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Daniel Ryntjes – America CGTN
August 30, 2018
A deadline looms for trade talks between the U.S. and Canada. Negotiators have until Friday to hammer out a deal that would save NAFTA. However, it’s unclear if a trilateral agreement will satisfy each party.
CGTN’s Daniel Ryntjes filed this report on the negotiations in Washington.
President Trump agreed to a preliminary deal centered around changes to auto-manufacturing rules with Mexico earlier this week. Then, he immediately pivoted to Canada.
Trump declared that negotiators had until Friday to wrap up a deal. That prompted Canadian Foreign Minister Chrystia Freeland to rush from Europe to Washington, where she continues to negotiate today.
Flavio Volpe, the President of Canada’s Automotive Parts Manufacturers Association, said Canada’s apparent isolation from the talks up until now is a political illusion.
“During that period there was lots of communication informally between the Mexicans and Canada and between the U.S. and Canada. Doesn’t make the headlines. It certainly doesn’t make the tweets, but there are no surprises,” Volpe said.
Canada wants to continue to have a neutral dispute mechanism to resolve differences. It fears arbitrary tariffs being imposed by the Trump administration if that’s not in place.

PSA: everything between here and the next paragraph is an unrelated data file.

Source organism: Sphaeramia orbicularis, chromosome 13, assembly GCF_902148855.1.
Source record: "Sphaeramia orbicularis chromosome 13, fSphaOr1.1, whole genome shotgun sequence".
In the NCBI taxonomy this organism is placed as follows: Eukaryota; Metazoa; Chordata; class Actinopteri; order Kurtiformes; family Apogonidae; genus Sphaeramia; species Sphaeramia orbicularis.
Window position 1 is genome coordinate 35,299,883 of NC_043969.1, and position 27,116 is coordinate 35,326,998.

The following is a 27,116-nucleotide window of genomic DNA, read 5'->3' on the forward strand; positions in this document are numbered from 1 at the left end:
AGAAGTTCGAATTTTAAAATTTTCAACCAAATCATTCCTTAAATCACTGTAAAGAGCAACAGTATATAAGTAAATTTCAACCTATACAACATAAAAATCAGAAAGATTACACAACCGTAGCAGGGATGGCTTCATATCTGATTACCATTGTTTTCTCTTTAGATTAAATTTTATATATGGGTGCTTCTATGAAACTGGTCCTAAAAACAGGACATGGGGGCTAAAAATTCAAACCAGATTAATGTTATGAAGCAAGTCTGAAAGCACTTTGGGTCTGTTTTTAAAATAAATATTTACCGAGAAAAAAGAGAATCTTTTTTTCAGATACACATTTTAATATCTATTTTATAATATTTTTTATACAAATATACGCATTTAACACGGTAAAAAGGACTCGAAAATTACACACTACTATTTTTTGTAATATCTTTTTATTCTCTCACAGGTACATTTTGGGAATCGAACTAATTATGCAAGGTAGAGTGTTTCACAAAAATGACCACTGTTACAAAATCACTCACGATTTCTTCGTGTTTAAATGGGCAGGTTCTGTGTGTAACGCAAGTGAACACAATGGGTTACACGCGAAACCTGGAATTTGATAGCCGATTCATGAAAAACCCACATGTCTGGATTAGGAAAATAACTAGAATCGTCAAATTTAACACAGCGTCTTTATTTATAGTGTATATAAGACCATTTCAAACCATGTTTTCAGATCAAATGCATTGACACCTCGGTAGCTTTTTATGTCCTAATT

There’s also a question over whether Canada would be willing to lower tariffs on milk. Canadian dairy farmers are fiercely resistant to a revised NAFTA agreement, because they worry this could make it harder for them to make ends meet. That could leave Prime Minister Justin Trudeau vulnerable in next year’s elections.
The U.S. president sounds positive about the prospects for a deal. Still, he maintains that a stand-alone, U.S.-Mexico arrangement could be on the cards if the Canadian deal-making collapses. However, several powerful Republican Senators said Congressional approval would not be granted for any deal that excludes Canada.
The Trump administration wants to hurry a deal through on Friday so that it can formally notify Congress. This would set off a 90-day notice period so that Mexican President Enrique Pena Nieto can sign off on the deal, just hours before he leaves office. That’s assuming that the U.S. Congress approves the deal in a ‘yes’ or ‘no’ vote.
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